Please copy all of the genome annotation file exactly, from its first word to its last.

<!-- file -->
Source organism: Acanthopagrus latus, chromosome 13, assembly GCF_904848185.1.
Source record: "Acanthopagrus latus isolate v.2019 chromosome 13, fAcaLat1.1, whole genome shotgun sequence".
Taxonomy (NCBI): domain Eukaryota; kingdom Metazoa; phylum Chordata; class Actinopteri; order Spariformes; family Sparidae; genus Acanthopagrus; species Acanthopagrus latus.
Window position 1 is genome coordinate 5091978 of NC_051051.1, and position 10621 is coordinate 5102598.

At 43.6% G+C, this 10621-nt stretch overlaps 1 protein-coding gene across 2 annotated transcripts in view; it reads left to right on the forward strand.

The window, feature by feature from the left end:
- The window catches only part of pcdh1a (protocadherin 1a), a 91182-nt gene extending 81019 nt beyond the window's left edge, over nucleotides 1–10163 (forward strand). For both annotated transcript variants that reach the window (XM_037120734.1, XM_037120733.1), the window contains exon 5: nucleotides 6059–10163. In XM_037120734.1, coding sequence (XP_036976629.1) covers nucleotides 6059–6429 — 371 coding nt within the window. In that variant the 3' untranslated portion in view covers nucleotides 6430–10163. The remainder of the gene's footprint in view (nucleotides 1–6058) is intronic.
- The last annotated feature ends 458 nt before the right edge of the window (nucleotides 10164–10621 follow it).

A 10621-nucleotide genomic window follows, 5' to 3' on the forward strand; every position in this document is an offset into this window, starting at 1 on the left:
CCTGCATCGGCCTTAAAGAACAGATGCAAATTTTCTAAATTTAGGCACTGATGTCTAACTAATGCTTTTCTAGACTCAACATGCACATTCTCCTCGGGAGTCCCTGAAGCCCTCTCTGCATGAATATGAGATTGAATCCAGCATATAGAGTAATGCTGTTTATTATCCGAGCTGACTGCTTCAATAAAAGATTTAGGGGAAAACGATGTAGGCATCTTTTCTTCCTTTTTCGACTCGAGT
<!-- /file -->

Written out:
Source organism: Acanthopagrus latus, chromosome 13, assembly GCF_904848185.1.
Source record: "Acanthopagrus latus isolate v.2019 chromosome 13, fAcaLat1.1, whole genome shotgun sequence".
Taxonomy (NCBI): domain Eukaryota; kingdom Metazoa; phylum Chordata; class Actinopteri; order Spariformes; family Sparidae; genus Acanthopagrus; species Acanthopagrus latus.
Window position 1 is genome coordinate 5091978 of NC_051051.1, and position 10621 is coordinate 5102598.

At 43.6% G+C, this 10621-nt stretch overlaps 1 protein-coding gene across 2 annotated transcripts in view; it reads left to right on the forward strand.

The window, feature by feature from the left end:
- The window catches only part of pcdh1a (protocadherin 1a), a 91182-nt gene extending 81019 nt beyond the window's left edge, over nucleotides 1–10163 (forward strand). For both annotated transcript variants that reach the window (XM_037120734.1, XM_037120733.1), the window contains exon 5: nucleotides 6059–10163. In XM_037120734.1, coding sequence (XP_036976629.1) covers nucleotides 6059–6429 — 371 coding nt within the window. In that variant the 3' untranslated portion in view covers nucleotides 6430–10163. The remainder of the gene's footprint in view (nucleotides 1–6058) is intronic.
- The last annotated feature ends 458 nt before the right edge of the window (nucleotides 10164–10621 follow it).

A 10621-nucleotide genomic window follows, 5' to 3' on the forward strand; every position in this document is an offset into this window, starting at 1 on the left:
CCTGCATCGGCCTTAAAGAACAGATGCAAATTTTCTAAATTTAGGCACTGATGTCTAACTAATGCTTTTCTAGACTCAACATGCACATTCTCCTCGGGAGTCCCTGAAGCCCTCTCTGCATGAATATGAGATTGAATCCAGCATATAGAGTAATGCTGTTTATTATCCGAGCTGACTGCTTCAATAAAAGATTTAGGGGAAAACGATGTAGGCATCTTTTCTTCCTTTTTCGACTCGAGT